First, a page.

He calls it “the most painful problem in business.”
Patrick Lencioni, in his book, Death by Meeting, looks at one of the greatest resource wastes in businesses: too much time in meetings.
I have worked with churches for over 30 years. It’s even more painfully true in congregations.
Here is one real example. I worked with a church of 250 in attendance that had a monthly business meeting that lasted at least two hours; weekly deacon meetings that lasted at least two hours; and 13 committee meetings that met at least one hour each month (yes, you read that right – 13 committee meetings).
The business meeting averaged about 75 in attendance. The deacon meetings had 11 in attendance, including staff. Each committee had an average of 5 in attendance.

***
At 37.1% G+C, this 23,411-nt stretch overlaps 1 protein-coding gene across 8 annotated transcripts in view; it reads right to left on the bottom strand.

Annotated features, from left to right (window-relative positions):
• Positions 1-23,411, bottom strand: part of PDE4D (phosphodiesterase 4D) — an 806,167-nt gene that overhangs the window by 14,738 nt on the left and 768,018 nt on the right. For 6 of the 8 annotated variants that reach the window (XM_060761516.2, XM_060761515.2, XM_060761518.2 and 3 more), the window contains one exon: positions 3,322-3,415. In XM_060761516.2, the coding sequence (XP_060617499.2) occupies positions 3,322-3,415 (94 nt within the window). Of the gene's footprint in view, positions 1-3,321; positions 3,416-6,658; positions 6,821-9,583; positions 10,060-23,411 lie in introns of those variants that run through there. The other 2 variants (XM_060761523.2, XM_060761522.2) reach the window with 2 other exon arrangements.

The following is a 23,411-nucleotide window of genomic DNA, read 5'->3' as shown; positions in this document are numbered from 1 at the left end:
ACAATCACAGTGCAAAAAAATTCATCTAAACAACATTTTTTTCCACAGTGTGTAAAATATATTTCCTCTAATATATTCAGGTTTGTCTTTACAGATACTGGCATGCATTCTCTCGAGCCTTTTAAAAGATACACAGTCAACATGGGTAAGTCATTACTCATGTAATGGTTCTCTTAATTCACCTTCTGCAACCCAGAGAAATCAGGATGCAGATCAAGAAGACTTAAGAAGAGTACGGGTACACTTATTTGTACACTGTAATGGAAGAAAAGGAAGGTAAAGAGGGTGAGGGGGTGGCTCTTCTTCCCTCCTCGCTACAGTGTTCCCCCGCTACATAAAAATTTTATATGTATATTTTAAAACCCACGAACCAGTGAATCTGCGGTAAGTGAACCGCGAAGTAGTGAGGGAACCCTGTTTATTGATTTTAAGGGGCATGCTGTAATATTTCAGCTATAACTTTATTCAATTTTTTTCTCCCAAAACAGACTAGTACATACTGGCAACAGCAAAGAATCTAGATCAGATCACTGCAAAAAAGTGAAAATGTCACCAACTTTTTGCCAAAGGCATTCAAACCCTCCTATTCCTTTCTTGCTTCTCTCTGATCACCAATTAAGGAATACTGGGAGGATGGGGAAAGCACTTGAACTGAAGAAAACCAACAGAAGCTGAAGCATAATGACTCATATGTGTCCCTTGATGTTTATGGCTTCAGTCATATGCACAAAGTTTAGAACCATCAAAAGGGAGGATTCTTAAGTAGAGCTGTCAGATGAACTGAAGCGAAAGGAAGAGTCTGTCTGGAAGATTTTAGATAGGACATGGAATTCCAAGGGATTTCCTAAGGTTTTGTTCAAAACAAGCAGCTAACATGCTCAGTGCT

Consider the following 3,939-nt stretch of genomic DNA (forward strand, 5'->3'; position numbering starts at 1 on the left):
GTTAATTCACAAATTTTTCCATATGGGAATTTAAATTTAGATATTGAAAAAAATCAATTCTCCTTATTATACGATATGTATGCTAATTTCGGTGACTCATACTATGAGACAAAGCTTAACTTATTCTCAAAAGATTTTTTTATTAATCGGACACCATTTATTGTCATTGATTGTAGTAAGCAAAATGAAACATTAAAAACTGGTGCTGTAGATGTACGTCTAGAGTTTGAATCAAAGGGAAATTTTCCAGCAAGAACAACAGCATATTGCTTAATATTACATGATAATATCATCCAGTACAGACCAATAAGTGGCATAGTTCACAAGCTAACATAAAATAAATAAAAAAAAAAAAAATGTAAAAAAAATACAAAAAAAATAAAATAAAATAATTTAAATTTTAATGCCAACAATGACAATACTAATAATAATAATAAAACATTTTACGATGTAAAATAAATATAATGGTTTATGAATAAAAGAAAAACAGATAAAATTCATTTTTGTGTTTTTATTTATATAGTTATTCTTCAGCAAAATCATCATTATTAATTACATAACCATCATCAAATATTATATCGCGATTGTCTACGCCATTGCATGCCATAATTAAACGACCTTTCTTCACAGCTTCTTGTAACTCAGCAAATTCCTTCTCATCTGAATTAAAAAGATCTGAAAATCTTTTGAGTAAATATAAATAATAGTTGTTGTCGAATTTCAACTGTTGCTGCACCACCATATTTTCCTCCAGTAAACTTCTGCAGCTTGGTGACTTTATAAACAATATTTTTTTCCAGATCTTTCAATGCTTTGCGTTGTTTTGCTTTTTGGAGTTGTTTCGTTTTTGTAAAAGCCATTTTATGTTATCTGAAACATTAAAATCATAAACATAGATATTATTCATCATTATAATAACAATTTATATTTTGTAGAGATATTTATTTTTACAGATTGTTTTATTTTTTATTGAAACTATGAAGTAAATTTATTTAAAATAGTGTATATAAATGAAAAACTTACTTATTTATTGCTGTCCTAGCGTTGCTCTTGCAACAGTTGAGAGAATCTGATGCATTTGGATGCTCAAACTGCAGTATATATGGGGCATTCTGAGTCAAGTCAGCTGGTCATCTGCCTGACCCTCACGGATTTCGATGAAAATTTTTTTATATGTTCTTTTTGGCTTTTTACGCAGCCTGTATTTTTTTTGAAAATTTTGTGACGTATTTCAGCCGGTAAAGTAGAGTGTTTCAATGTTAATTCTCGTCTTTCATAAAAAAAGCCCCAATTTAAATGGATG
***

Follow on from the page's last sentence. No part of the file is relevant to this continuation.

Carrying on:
Oh, I almost forgot. The ministry staff of four met two hours each week for a staff meeting.
Do the math. The total person hours in meetings each month for the church was 335 hours. The total person hours in meetings in a year was 4,020 hours.
Wouldn’t you love to have over 4,000 hours in Great Commission activity each year?
Many of our churches are dying to death due to meetings. While I would not recommend the total eradication of meetings, I do recommend churches conduct a meeting audit. Most churches are in meetings as much as five to ten times more than they need to be.
So, what can we do in our churches to reduce the time in meetings? What can we do to get more time in ministry from our members? Here are five considerations.
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SOURCE: Christian Post, Thom S. Rainer